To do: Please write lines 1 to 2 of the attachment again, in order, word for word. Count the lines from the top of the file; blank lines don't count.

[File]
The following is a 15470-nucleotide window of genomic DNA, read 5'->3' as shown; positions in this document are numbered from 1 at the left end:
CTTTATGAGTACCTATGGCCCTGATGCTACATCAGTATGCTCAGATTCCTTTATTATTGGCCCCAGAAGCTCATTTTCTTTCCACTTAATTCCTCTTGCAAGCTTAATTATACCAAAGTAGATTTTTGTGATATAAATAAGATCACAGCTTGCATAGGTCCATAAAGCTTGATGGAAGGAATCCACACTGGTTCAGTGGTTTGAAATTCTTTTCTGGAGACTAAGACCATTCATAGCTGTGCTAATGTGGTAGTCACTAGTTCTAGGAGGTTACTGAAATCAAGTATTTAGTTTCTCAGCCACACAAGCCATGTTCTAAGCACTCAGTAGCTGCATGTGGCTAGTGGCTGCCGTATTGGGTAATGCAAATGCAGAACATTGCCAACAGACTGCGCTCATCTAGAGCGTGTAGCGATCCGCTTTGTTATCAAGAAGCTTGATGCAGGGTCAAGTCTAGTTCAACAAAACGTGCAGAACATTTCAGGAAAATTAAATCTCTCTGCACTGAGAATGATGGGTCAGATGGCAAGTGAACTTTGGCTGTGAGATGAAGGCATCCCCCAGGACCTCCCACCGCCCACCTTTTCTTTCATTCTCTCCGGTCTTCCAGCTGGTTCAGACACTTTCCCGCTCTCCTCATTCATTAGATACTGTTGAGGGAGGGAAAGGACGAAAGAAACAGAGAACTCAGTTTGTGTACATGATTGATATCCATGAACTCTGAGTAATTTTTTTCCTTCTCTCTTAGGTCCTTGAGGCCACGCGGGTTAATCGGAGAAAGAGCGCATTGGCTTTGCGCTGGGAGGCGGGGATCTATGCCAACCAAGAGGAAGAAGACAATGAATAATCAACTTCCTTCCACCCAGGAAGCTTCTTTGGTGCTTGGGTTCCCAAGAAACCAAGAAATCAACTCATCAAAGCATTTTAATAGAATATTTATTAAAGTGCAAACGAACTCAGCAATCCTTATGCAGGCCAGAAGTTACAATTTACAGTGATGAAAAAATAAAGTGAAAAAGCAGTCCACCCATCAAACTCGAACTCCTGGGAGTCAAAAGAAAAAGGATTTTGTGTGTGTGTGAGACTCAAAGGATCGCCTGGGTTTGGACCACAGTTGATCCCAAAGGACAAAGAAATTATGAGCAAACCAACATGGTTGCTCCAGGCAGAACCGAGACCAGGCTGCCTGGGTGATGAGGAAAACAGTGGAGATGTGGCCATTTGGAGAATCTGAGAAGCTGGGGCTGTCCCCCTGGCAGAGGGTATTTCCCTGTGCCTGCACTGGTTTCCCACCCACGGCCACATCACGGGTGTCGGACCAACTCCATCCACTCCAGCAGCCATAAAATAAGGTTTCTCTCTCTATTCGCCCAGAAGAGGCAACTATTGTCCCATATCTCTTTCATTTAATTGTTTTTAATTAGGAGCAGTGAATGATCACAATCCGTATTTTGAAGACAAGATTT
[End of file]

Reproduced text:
The following is a 15470-nucleotide window of genomic DNA, read 5'->3' as shown; positions in this document are numbered from 1 at the left end:
CTTTATGAGTACCTATGGCCCTGATGCTACATCAGTATGCTCAGATTCCTTTATTATTGGCCCCAGAAGCTCATTTTCTTTCCACTTAATTCCTCTTGCAAGCTTAATTATACCAAAGTAGATTTTTGTGATATAAATAAGATCACAGCTTGCATAGGTCCATAAAGCTTGATGGAAGGAATCCACACTGGTTCAGTGGTTTGAAATTCTTTTCTGGAGACTAAGACCATTCATAGCTGTGCTAATGTGGTAGTCACTAGTTCTAGGAGGTTACTGAAATCAAGTATTTAGTTTCTCAGCCACACAAGCCATGTTCTAAGCACTCAGTAGCTGCATGTGGCTAGTGGCTGCCGTATTGGGTAATGCAAATGCAGAACATTGCCAACAGACTGCGCTCATCTAGAGCGTGTAGCGATCCGCTTTGTTATCAAGAAGCTTGATGCAGGGTCAAGTCTAGTTCAACAAAACGTGCAGAACATTTCAGGAAAATTAAATCTCTCTGCACTGAGAATGATGGGTCAGATGGCAAGTGAACTTTGGCTGTGAGATGAAGGCATCCCCCAGGACCTCCCACCGCCCACCTTTTCTTTCATTCTCTCCGGTCTTCCAGCTGGTTCAGACACTTTCCCGCTCTCCTCATTCATTAGATACTGTTGAGGGAGGGAAAGGACGAAAGAAACAGAGAACTCAGTTTGTGTACATGATTGATATCCATGAACTCTGAGTAATTTTTTTCCTTCTCTCTTAGGTCCTTGAGGCCACGCGGGTTAATCGGAGAAAGAGCGCATTGGCTTTGCGCTGGGAGGCGGGGATCTATGCCAACCAAGAGGAAGAAGACAATGAATAATCAACTTCCTTCCACCCAGGAAGCTTCTTTGGTGCTTGGGTTCCCAAGAAACCAAGAAATCAACTCATCAAAGCATTTTAATAGAATATTTATTAAAGTGCAAACGAACTCAGCAATCCTTATGCAGGCCAGAAGTTACAATTTACAGTGATGAAAAAATAAAGTGAAAAAGCAGTCCACCCATCAAACTCGAACTCCTGGGAGTCAAAAGAAAAAGGATTTTGTGTGTGTGTGAGACTCAAAGGATCGCCTGGGTTTGGACCACAGTTGATCCCAAAGGACAAAGAAATTATGAGCAAACCAACATGGTTGCTCCAGGCAGAACCGAGACCAGGCTGCCTGGGTGATGAGGAAAACAGTGGAGATGTGGCCATTTGGAGAATCTGAGAAGCTGGGGCTGTCCCCCTGGCAGAGGGTATTTCCCTGTGCCTGCACTGGTTTCCCACCCACGGCCACATCACGGGTGTCGGACCAACTCCATCCACTCCAGCAGCCATAAAATAAGGTTTCTCTCTCTATTCGCCCAGAAGAGGCAACTATTGTCCCATATCTCTTTCATTTAATTGTTTTTAATTAGGAGCAGTGAATGATCACAATCCGTATTTTGAAGACAAGATTT